Those income streams haven’t amounted to much of an income.  That has been a continual source of anxiety.   There have been times I have waited 2+ months for a paycheck as adjunct faculty or for a client to pay for me for my work. 

My gig work is being whittled way as I transition into one job.  One job that promises the highest annual salary I’ve ever been offered with benefits.  I could live life somewhat comfortably for a change.  What a concept.

Finally, I am feel deeply saddened.  I do love my work as a teacher and professor.  It was really difficult to tell my students.  Over the past 2 and a half years, I have taught at my alma mater.  I love all my students.  It’s been deeply meaningful to return to Eastern Michigan University to teach.  It was coming home for me.  Being able to guide, foster and advocate for students in our department was an utter privilege. 

After I told my students, there’s was an unexpected outpouring of support.  I’ve received this from my colleagues as well.  Often times as a teacher, you have no clue as to how you are impacting people.  All I’ve ever hoped for was that maybe I’ve planted a seed that will grow later.  I know there were a few teachers who did this for me and for that I am grateful!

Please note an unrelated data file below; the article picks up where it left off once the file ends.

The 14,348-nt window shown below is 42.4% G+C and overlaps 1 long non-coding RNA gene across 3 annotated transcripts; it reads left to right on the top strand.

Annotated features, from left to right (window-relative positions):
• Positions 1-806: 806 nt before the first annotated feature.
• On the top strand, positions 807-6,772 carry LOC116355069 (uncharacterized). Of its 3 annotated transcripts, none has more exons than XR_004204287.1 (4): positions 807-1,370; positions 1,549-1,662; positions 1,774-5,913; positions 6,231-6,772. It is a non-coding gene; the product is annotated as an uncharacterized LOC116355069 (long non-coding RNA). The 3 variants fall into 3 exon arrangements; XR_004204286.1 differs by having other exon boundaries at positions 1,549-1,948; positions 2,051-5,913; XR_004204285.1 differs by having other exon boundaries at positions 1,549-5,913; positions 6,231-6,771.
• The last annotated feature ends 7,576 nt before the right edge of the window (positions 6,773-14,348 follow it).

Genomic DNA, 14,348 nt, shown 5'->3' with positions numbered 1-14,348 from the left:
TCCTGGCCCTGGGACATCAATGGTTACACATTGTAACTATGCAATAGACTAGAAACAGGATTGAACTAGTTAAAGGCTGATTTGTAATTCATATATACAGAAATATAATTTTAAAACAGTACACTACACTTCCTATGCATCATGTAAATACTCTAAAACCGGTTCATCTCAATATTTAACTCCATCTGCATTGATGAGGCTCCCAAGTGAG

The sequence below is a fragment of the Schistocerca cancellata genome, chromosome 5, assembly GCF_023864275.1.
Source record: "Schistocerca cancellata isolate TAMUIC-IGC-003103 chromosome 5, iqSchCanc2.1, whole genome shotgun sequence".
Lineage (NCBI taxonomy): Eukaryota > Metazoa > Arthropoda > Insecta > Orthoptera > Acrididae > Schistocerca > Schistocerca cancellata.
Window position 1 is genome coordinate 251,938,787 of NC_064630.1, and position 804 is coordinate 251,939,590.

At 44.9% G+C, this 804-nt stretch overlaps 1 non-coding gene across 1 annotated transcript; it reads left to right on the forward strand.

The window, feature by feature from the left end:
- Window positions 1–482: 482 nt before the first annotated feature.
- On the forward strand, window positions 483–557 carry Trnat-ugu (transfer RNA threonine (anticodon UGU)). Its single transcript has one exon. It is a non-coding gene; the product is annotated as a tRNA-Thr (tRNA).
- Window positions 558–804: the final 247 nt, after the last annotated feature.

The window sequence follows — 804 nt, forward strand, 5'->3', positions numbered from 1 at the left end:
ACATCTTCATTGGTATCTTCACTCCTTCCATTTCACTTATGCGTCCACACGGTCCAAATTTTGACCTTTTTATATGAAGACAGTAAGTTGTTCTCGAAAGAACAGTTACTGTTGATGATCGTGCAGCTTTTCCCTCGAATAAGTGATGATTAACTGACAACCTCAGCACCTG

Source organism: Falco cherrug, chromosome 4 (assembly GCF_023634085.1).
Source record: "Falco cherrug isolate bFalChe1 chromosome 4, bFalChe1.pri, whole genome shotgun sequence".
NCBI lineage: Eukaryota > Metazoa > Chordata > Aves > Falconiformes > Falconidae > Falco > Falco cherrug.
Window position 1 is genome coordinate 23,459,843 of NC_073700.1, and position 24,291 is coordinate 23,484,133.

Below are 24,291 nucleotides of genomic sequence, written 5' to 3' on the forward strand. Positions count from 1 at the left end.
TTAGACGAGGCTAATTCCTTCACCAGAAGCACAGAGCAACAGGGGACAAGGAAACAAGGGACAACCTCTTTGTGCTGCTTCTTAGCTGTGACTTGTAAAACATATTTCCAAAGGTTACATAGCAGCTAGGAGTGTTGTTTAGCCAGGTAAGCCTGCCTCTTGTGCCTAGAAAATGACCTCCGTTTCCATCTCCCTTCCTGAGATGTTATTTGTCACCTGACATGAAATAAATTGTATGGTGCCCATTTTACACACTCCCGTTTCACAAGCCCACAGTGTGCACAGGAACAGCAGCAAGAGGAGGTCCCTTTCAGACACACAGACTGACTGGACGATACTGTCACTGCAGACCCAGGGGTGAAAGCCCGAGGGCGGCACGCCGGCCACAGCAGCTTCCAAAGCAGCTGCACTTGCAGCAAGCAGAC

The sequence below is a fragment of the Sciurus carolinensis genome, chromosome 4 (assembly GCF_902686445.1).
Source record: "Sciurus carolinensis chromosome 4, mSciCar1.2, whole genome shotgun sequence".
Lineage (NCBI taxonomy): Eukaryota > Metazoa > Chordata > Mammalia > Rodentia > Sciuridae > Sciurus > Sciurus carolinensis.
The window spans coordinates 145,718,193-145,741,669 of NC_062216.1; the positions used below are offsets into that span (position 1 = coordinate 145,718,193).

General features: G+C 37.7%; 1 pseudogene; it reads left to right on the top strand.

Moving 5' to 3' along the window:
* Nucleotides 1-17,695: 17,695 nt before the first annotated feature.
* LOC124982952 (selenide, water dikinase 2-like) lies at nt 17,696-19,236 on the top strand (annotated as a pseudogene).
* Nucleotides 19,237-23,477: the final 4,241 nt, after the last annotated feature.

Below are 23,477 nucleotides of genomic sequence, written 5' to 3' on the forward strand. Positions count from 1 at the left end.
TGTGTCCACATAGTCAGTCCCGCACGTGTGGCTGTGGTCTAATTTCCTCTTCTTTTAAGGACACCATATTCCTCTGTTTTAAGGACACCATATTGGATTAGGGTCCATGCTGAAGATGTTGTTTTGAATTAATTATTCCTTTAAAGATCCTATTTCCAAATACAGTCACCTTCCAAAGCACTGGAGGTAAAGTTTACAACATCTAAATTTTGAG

(Mr. Bott and Viv, I did eventually figure it out.  My deepest gratitude to both of you for believing in me.  Your generosity has meant a lot and I’ve tried my best to pay it forward.)

In a perfect world, I would be a tenured faculty member.  However, I realize that I don’t have the pedigree for such a position.  This doesn’t mean that I can’t be or haven’t been a capable professor.  It simply means that I don’t look attractive enough on my CV to even a third tiered university like my alma mater.